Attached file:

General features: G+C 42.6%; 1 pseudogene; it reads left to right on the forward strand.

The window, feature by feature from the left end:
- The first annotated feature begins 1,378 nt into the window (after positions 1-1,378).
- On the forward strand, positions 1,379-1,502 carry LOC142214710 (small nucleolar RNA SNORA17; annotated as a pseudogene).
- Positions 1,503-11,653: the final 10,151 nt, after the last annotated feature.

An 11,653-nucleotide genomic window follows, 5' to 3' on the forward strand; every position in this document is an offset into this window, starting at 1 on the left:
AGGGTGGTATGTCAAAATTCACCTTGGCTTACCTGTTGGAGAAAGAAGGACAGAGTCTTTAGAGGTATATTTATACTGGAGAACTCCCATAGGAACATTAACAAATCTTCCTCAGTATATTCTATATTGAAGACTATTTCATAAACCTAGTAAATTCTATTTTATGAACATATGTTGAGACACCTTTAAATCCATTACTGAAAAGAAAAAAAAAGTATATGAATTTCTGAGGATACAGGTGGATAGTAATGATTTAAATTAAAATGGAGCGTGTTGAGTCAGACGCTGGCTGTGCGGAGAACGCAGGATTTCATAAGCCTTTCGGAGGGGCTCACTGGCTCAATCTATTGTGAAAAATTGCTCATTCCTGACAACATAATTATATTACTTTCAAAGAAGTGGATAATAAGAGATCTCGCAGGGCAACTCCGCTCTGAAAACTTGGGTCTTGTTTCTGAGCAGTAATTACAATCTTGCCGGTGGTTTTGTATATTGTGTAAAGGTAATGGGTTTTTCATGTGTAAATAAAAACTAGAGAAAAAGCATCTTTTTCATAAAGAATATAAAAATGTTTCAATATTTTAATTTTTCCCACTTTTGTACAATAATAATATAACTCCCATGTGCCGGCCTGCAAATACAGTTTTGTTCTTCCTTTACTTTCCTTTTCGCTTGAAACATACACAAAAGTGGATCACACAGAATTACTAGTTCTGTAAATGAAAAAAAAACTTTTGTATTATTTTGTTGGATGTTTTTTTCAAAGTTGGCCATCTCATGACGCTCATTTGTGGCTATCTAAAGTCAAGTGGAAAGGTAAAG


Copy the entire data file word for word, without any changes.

General features: G+C 42.6%; 1 pseudogene; it reads left to right on the forward strand.

The window, feature by feature from the left end:
- The first annotated feature begins 1,378 nt into the window (after positions 1-1,378).
- On the forward strand, positions 1,379-1,502 carry LOC142214710 (small nucleolar RNA SNORA17; annotated as a pseudogene).
- Positions 1,503-11,653: the final 10,151 nt, after the last annotated feature.

An 11,653-nucleotide genomic window follows, 5' to 3' on the forward strand; every position in this document is an offset into this window, starting at 1 on the left:
AGGGTGGTATGTCAAAATTCACCTTGGCTTACCTGTTGGAGAAAGAAGGACAGAGTCTTTAGAGGTATATTTATACTGGAGAACTCCCATAGGAACATTAACAAATCTTCCTCAGTATATTCTATATTGAAGACTATTTCATAAACCTAGTAAATTCTATTTTATGAACATATGTTGAGACACCTTTAAATCCATTACTGAAAAGAAAAAAAAAGTATATGAATTTCTGAGGATACAGGTGGATAGTAATGATTTAAATTAAAATGGAGCGTGTTGAGTCAGACGCTGGCTGTGCGGAGAACGCAGGATTTCATAAGCCTTTCGGAGGGGCTCACTGGCTCAATCTATTGTGAAAAATTGCTCATTCCTGACAACATAATTATATTACTTTCAAAGAAGTGGATAATAAGAGATCTCGCAGGGCAACTCCGCTCTGAAAACTTGGGTCTTGTTTCTGAGCAGTAATTACAATCTTGCCGGTGGTTTTGTATATTGTGTAAAGGTAATGGGTTTTTCATGTGTAAATAAAAACTAGAGAAAAAGCATCTTTTTCATAAAGAATATAAAAATGTTTCAATATTTTAATTTTTCCCACTTTTGTACAATAATAATATAACTCCCATGTGCCGGCCTGCAAATACAGTTTTGTTCTTCCTTTACTTTCCTTTTCGCTTGAAACATACACAAAAGTGGATCACACAGAATTACTAGTTCTGTAAATGAAAAAAAAACTTTTGTATTATTTTGTTGGATGTTTTTTTCAAAGTTGGCCATCTCATGACGCTCATTTGTGGCTATCTAAAGTCAAGTGGAAAGGTAAAG